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Early Warning System For California Earthquakes Moving Forward

Bob Moffitt / Capital Public Radio

The Napa Courthouse on the morning after last month's 6.0 earthquake

Bob Moffitt / Capital Public Radio

It detected last month’s Napa Quake a few seconds before the ground shook – but California’s earthquake early warning system wasn’t equipped to alert the general public in time. A
conference Wednesday at UC Berkeley looked at how to broaden the system’s reach.

Bay Area Rapid Transit trains weren’t running at 3 a.m. on the Sunday morning the Napa Quake struck. But if they were, they would have automatically slowed or stopped. That’s because BART is connected to California’s fledgling earthquake early warning system. UC Berkeley Seismologist Richard Allen leads the program. He says the next step is for the private sector to take those early earthquake alerts – and send them to the public.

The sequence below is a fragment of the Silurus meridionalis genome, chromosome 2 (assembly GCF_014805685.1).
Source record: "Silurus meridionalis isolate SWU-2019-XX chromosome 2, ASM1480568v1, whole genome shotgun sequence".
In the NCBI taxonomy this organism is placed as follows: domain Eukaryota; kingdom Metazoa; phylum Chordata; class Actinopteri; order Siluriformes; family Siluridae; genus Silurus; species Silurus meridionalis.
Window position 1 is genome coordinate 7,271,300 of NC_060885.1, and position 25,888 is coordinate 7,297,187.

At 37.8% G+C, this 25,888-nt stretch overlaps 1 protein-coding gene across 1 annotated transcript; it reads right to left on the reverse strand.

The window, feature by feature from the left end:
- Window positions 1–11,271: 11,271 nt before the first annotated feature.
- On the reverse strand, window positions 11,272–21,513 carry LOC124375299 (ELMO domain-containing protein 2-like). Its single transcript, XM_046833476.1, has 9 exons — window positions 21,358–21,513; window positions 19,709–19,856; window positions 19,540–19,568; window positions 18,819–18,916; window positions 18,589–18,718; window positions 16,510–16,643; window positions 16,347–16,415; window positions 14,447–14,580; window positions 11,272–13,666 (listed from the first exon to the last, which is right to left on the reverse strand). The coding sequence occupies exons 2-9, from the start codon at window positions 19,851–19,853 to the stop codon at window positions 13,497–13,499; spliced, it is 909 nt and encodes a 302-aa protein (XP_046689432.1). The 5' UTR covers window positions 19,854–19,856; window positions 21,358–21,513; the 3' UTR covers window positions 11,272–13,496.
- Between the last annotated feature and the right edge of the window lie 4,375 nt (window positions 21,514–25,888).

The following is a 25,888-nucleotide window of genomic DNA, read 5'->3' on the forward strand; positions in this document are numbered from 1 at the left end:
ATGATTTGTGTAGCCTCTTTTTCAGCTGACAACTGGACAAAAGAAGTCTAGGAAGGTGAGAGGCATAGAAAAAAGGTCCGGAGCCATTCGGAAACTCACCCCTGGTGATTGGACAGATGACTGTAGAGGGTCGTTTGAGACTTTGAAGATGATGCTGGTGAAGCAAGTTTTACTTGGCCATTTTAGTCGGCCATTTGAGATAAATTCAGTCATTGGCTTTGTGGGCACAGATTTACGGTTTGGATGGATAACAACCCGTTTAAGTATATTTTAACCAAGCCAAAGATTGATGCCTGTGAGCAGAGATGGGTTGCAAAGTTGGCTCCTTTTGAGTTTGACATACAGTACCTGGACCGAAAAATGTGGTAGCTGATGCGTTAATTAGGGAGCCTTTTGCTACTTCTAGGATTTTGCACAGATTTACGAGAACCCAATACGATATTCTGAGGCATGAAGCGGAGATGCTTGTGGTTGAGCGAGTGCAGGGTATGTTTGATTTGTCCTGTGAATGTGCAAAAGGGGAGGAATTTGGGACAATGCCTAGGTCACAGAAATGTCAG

“There’ll be a plethora of apps you can download for your cell phone. You’ll be able to buy devices to put in your homes like smoke detectors. It’ll go out over TV, radio stations in an automated way. So there’ll be many ways you can receive the warning,” Allen says.

Allen says the private companies would pay for the earthquake early warning data – and that money would be combined with federal and state funds to build the infrastructure necessary to expand the system.

California faces a January 2016 deadline to find the money to pay for that expansion.